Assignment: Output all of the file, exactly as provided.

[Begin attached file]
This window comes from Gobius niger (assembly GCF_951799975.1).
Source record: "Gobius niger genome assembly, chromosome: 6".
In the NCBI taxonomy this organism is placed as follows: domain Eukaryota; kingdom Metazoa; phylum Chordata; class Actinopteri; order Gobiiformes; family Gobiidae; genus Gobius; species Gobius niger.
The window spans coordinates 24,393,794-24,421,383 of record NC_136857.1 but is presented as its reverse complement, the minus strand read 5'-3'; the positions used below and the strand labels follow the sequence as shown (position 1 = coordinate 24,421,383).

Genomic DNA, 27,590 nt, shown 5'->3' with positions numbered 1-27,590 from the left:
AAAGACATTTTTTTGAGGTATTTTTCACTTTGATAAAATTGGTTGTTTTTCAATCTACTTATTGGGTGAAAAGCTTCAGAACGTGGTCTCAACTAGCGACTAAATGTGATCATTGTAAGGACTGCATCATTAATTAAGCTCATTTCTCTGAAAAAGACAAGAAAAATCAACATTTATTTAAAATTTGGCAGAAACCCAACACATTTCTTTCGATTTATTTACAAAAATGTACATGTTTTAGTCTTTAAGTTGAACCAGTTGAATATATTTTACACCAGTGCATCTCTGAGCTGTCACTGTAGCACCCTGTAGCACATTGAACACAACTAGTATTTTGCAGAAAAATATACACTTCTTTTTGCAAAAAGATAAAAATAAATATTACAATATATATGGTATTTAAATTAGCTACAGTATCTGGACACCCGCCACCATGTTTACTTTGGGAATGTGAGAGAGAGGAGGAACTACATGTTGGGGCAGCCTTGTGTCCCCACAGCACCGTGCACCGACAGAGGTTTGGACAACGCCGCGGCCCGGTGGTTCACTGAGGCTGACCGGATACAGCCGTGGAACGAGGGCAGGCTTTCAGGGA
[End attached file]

This window comes from Gobius niger (assembly GCF_951799975.1).
Source record: "Gobius niger genome assembly, chromosome: 6".
In the NCBI taxonomy this organism is placed as follows: domain Eukaryota; kingdom Metazoa; phylum Chordata; class Actinopteri; order Gobiiformes; family Gobiidae; genus Gobius; species Gobius niger.
The window spans coordinates 24,393,794-24,421,383 of record NC_136857.1 but is presented as its reverse complement, the minus strand read 5'-3'; the positions used below and the strand labels follow the sequence as shown (position 1 = coordinate 24,421,383).

Genomic DNA, 27,590 nt, shown 5'->3' with positions numbered 1-27,590 from the left:
AAAGACATTTTTTTGAGGTATTTTTCACTTTGATAAAATTGGTTGTTTTTCAATCTACTTATTGGGTGAAAAGCTTCAGAACGTGGTCTCAACTAGCGACTAAATGTGATCATTGTAAGGACTGCATCATTAATTAAGCTCATTTCTCTGAAAAAGACAAGAAAAATCAACATTTATTTAAAATTTGGCAGAAACCCAACACATTTCTTTCGATTTATTTACAAAAATGTACATGTTTTAGTCTTTAAGTTGAACCAGTTGAATATATTTTACACCAGTGCATCTCTGAGCTGTCACTGTAGCACCCTGTAGCACATTGAACACAACTAGTATTTTGCAGAAAAATATACACTTCTTTTTGCAAAAAGATAAAAATAAATATTACAATATATATGGTATTTAAATTAGCTACAGTATCTGGACACCCGCCACCATGTTTACTTTGGGAATGTGAGAGAGAGGAGGAACTACATGTTGGGGCAGCCTTGTGTCCCCACAGCACCGTGCACCGACAGAGGTTTGGACAACGCCGCGGCCCGGTGGTTCACTGAGGCTGACCGGATACAGCCGTGGAACGAGGGCAGGCTTTCAGGGA